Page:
During summer 2016, seeds from 60 wild S. sclarea individuals were collected at six sites in Croatia (Table 1 and Fig 1). These six sites were chosen to represent an altitudinal gradient: Makarska (Coast, altitude = 80 m, N = 10 individuals), Blato (Coast, 80 m, N = 10), Zaostrog (Coast, 40 m, N = 10), Kljenak (mountains, 360 m, N = 10), Ravca (mountains, altitude = 550 m, N = 10), Banja (plateau, 80m, N = 10). We chose Croatia because wild clary sage is widespread in this country and there is no cultivation of clary sages there. We therefore avoided the potential sampling of feral populations. Seeds were stored at 4°C and 40% humidity until sowing. We also obtained seeds of cultivated S. sclarea from the “Vatican White”, “Toscalia” and “Milly” cultivars. Note that under the “cultivar” umbrella fall cultivated individuals resulting for several crosses between individuals sharing close phenotypes for sclareol and linalool contents, flowering time and flower color. As explained in the introduction, the Milly cultivar is traditionally used for perfume and aromatherapy purposes, whereas the Vatican White population is propagated and commercialized for ornamental purposes. The Toscalia variety is originated from recent breeding for commercial purpose for essential oil. Toscalia and Milly seeds were kindly donated by the French National Conservatory of Perfume, Medicinal, Aromatic and Industrial Plants (CNPMAI) and the French Interprofessional Institute of Perfume, Medicinal, Aromatic and Industrial Plants (ITEIPMAI), respectively. There, the Milly cultivar is maintained as a population of clary sage that are recurrently interbred. Salvia sclarea ‘Vatican white’ seeds were purchased from Jelitto (Germany). Croatian wild seeds were collected in 2017 but are not considered a strictly protected species according to the Croatian Ordinance and therefore do not fall under the Nagoya protocol. Note that the Vatican white has white flowers whereas ‘Milly’, ‘Toscalia’ and wild S. sclarea studied have different shades of purple-pink.
a. Spatial genetic diversity (π) per site for wild (six sites) and cultivated (three sites) clary sages interpolated across Croatia (openstreetmap.org; OpenStreetMap contributors). The wild Croatian sites are represented by blue circles. As a matter of comparison, the three cultivar populations (red and green dots depending on their uses, for oil or ornamental purposes, respectively) were added on the map to visualize their genetic diversity relatively to the wild populations, but note they were retrieved from repository in France and Germany, and therefore their X and Y coordinates were defined arbitrarily. b. Splitstree of wild and cultivated clary sages. Reticulations indicate the occurrence of recombination. The color corresponds to wild (blue) and cultivated (red and green) clary sages c. Principal Component Analysis of the genetic variation observed between wild and cultivated sages, using the phased haploid sequences of the CMK, ITS and DSX2 markers. Dots are colored according to the wild (blue) or cultivated (red and green) individual status. Some dots overlapped as some individuals did not show any variation among each other.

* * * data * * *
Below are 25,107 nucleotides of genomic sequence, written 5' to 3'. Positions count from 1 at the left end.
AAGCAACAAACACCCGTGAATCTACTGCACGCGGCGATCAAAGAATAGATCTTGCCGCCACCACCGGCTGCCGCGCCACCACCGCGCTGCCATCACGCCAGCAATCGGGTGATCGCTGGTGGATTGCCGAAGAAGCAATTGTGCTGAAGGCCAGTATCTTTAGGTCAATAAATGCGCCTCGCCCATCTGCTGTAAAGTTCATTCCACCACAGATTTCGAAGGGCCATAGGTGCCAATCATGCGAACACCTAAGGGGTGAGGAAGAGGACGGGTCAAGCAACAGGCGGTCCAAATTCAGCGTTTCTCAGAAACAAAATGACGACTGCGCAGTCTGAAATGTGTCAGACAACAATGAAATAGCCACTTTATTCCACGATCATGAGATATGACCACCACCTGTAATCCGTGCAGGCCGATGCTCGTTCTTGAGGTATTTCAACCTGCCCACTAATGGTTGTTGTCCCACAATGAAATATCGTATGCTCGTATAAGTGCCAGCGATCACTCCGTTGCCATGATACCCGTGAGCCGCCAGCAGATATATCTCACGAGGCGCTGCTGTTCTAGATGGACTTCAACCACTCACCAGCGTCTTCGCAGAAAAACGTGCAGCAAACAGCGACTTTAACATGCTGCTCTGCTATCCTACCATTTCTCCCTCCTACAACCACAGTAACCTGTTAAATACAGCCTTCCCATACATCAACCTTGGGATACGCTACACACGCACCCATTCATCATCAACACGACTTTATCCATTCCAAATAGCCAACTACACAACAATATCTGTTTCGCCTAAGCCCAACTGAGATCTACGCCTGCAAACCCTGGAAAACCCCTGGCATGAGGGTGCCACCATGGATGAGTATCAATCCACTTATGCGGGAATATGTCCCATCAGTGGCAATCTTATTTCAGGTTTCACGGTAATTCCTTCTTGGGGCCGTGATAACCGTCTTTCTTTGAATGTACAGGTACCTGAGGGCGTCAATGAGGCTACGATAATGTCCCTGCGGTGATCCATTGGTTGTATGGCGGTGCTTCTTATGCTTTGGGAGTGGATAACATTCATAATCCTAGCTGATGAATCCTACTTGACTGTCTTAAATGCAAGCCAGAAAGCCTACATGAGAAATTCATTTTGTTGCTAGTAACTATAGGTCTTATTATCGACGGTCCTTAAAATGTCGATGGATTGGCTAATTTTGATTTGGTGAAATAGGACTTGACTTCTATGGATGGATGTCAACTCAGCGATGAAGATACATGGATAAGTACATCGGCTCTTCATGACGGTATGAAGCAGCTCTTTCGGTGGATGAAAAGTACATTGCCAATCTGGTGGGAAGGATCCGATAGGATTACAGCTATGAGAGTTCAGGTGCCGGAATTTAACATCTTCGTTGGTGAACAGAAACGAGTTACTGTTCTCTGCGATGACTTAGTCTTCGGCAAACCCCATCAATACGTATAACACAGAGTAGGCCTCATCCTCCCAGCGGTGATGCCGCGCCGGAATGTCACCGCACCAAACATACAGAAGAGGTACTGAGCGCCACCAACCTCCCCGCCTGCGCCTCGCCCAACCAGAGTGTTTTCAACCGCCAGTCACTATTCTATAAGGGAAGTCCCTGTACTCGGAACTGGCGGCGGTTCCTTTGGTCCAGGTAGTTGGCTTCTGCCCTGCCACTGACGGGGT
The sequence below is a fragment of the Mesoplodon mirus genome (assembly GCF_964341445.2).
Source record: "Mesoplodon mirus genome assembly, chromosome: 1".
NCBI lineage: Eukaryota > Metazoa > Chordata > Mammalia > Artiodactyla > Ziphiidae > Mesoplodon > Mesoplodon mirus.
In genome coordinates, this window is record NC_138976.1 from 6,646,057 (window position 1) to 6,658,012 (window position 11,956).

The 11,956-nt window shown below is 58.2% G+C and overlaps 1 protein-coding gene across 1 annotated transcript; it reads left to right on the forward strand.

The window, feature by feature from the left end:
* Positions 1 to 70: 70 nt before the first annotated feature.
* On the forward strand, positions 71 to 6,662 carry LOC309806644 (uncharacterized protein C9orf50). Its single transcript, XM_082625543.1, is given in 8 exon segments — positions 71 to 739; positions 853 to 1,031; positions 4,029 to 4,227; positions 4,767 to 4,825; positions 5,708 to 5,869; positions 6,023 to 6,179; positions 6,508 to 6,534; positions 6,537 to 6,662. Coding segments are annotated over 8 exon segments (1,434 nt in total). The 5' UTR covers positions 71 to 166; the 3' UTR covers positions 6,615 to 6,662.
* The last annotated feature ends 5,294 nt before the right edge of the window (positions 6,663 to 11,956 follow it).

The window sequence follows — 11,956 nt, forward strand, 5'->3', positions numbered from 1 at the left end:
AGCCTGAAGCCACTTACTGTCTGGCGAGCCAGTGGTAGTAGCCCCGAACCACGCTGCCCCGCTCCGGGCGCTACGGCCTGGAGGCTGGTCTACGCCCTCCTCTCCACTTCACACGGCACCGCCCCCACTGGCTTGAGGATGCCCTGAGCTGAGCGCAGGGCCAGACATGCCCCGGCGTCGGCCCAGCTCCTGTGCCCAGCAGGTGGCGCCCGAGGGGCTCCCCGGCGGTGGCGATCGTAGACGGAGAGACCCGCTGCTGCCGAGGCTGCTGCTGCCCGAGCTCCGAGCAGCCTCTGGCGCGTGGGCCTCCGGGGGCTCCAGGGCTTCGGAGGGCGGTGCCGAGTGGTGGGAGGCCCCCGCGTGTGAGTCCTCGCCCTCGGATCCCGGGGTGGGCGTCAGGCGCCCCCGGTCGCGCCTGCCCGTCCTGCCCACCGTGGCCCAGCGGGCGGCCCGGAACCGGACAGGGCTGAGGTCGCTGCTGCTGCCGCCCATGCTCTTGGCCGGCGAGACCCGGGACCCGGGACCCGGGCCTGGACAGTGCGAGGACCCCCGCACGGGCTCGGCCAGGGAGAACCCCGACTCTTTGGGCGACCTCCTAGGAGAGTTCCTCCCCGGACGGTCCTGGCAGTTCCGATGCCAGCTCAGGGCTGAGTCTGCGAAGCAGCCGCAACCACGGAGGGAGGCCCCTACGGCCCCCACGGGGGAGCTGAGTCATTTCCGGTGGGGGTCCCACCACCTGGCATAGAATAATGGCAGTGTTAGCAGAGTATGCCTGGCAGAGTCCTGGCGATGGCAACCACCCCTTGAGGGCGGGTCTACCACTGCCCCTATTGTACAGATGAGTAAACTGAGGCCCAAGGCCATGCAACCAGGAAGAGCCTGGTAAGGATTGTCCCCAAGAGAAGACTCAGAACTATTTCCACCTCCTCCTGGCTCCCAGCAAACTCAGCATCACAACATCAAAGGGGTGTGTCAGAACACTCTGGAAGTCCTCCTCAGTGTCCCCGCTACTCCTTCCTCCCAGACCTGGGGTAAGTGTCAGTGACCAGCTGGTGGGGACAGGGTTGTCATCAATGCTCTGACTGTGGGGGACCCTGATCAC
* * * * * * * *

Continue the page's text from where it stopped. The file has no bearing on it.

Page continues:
Genetic diversity and differentiation
For each sampled site for the wild S. sclarea, and each S. sclarea cultivar, three to four individuals were grown in growth chamber (16h of day; 27°C during the day, 21°C at night; 60% hygrometry) for six weeks. DNA was extracted from leaves using the Qiagen DNeasy 96 Plant Kit following manufacturer recommendations. Genomic fragments from DXS2, CMK and ITS 1 loci were amplified by PCR using primers listed in S1 Table. Sequences of PCR products were obtained through Sanger sequencing performed by Eurofins Genomics. Sequences were aligned using the ClustalW algorithm implemented in the MEGA7 software . Heterozygous sites were visualized in Sanger sequencing chromatograms provided by Eurofins Genomics and manually annotated in MEGA7 using the IUPAC code.
We checked the neutrality of the markers to be used for population genetic analyses with Tajima’s D test . When Tajima’s D test was non-significant, we assumed the sequences were evolving neutrally. However, Tajima’s D can be significant in case of bottleneck or expansion, regardless selection. We therefore further tested for neutrality of the sequences with the McDonald and Kreitman test (MKT) . The MKT was only possible when a sequence of a Salvia outgroup species was available on NCBI for a given marker. The resulting neutrally-evolving sequences were then concatenated. Because of the occurrence for each sequenced marker of heterozygous sites encoded with the IUPAC code, haploid sequences were phased for each individual with the PHASE algorithm implemented the DnaSP software . Haploid sequences obtained (two per individual) were then used for further analyses below.
We computed Watterson’s θ  and Tajima’s D  with the DnaSP software  for each of the six sites for the wild S. salvia and each cultivar (i.e., Vatican White, Toscalia and Milly). We investigated genetic relationships among wild and cultivated samples with a splitstree and a principal component analysis (PCA). For the splitstree, we used the NeighborNet distance transformation and equal angle splits transformation implemented in SplitsTree v4 . For the PCA, we used the dudi.pca function from the ade4  and adegenet  R packages (R Development CoreTeam, URL http://www.R-project.org).